Blow enough air into the dog’s nose and/or mouth to cause the chest to rise, then release your lips so the air can escape. Try to produce 20 – 30 breaths per minute.
3. Begin chest compressions
Lay your hand over the heart (at the intercostal space) and press firmly enough to compress the chest about one-third to one-half its usual depth. You should aim for 10 – 12 compressions over a five-second span. Repeat these steps at a one breath to 10 – 12 compressions ratio.
4. Compress the abdomen in large breeds
If you’re performing CPR on a large breed, gently compress the front part of the belly or squeeze the dog’s abdomen. These compressions can help circulate blood back to the heart. However, it’s most important to focus on the rescue breathing and compressions. Abdominal compressions should be a secondary focus.
5. Assess the dog
Check periodically to see if the dog has started breathing again – about every two minutes. If not, continue with the artificial respirations until help arrives.
Signs Your Dog May Need Emergency Care
From choking to heatstroke, there are a number of reasons why you may need to seek emergency care for your pup. While most pet parents can tell right away when their dog is sick or injured, here are some additional signs to watch out for when determining if your canine companion needs emergency care:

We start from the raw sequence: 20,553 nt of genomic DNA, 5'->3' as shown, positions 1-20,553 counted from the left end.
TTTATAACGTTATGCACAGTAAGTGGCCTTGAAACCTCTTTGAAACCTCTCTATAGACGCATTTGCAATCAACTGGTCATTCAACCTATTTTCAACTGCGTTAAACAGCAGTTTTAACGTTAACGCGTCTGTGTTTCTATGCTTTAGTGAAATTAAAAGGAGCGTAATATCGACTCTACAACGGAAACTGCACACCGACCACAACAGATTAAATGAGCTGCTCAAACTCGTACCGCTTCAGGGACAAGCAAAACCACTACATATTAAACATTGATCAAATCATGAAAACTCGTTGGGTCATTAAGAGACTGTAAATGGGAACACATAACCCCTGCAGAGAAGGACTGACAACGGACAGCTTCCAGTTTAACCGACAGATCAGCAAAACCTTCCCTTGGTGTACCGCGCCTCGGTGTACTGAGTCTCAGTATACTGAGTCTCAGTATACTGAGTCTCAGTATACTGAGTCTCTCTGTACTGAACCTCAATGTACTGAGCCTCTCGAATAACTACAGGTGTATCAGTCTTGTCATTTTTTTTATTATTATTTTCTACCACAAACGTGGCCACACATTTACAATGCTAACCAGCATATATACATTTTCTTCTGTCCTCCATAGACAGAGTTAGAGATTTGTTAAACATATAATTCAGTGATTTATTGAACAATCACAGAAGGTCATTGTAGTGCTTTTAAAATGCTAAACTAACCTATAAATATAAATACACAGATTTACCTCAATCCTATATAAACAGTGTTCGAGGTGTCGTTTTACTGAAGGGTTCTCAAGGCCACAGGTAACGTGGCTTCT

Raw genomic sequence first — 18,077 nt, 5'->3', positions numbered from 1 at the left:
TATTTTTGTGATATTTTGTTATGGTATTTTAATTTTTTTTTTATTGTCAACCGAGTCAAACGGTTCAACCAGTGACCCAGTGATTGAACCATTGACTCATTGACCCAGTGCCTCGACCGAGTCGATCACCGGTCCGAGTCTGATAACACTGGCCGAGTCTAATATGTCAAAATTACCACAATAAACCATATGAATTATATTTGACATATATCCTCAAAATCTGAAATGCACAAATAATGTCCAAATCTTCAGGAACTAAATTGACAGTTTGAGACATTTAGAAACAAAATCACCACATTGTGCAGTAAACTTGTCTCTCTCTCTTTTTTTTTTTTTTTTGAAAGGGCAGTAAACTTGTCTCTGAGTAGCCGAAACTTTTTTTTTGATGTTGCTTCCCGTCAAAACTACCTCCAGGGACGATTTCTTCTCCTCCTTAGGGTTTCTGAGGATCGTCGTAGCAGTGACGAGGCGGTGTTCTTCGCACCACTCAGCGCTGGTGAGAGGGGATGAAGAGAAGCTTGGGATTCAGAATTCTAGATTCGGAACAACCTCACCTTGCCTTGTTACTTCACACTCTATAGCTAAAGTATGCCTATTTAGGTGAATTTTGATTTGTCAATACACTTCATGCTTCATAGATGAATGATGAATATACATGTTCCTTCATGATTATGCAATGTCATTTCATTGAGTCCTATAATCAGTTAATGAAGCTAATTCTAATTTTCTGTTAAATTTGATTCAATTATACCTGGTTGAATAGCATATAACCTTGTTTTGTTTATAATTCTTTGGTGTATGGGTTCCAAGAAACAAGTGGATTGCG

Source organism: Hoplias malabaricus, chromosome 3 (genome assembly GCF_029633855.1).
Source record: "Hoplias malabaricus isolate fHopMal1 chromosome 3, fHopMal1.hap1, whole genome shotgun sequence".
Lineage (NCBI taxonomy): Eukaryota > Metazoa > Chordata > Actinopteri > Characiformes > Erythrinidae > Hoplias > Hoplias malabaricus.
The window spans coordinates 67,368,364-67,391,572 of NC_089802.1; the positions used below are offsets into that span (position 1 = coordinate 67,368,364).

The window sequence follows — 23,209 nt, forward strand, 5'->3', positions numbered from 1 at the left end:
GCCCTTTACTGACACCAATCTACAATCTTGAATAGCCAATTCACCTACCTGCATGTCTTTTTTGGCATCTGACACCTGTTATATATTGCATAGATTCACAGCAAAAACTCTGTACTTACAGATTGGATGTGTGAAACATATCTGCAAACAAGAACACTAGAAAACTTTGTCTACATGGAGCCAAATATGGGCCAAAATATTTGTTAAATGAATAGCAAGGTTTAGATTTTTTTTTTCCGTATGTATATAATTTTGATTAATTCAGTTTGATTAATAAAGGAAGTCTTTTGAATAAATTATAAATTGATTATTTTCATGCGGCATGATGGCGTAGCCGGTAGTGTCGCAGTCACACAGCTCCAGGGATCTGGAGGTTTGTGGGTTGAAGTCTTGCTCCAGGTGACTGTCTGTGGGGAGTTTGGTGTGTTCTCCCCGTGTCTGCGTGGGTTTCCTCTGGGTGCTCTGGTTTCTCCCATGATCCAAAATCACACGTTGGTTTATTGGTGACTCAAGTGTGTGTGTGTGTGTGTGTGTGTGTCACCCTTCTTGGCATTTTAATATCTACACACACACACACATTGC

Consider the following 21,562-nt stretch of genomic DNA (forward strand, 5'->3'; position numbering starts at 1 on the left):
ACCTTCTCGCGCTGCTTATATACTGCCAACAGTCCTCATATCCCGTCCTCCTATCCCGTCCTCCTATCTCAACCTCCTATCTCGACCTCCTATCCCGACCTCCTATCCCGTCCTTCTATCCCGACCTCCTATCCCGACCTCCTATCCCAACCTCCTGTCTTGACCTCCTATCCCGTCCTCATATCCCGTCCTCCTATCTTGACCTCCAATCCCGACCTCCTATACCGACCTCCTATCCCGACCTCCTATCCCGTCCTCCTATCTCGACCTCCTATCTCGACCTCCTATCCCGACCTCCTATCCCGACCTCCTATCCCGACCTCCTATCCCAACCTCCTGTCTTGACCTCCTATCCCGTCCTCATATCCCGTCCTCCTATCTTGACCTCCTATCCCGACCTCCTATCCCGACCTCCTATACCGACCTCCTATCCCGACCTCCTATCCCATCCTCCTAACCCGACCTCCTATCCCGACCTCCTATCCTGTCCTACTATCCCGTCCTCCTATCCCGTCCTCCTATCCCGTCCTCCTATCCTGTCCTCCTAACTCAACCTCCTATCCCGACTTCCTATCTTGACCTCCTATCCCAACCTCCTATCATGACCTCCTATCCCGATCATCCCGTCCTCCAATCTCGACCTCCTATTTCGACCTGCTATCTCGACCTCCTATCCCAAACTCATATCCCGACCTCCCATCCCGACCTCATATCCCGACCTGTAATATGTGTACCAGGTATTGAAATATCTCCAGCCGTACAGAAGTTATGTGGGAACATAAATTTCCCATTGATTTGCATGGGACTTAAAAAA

- Pale gums
- Rapid breathing
- Weak or elevated pulse
- Change in body temperature
- Trouble standing
- Apparent paralysis
- Loss of consciousness
- Excessive bleeding
- Uncharacteristic aggressive behaviors
If your dog is experiencing any of these behaviors, it’s important to get them treatment without causing further harm to your pal or yourself. If you’re comfortable and capable of transporting your dog to the veterinarian, get them there as quickly and safely as possible. If your dog is distressed or agitated, it’s best to call for help to avoid any further issues.
Basic First-Aid at Home
While there is no replacement for professional veterinary care, you may be able to provide your furry friend with some assistance or relief until you’re able to get them the professional medical attention they need. Here are a few common medical issues and the appropriate first-aid treatments that you can perform at home: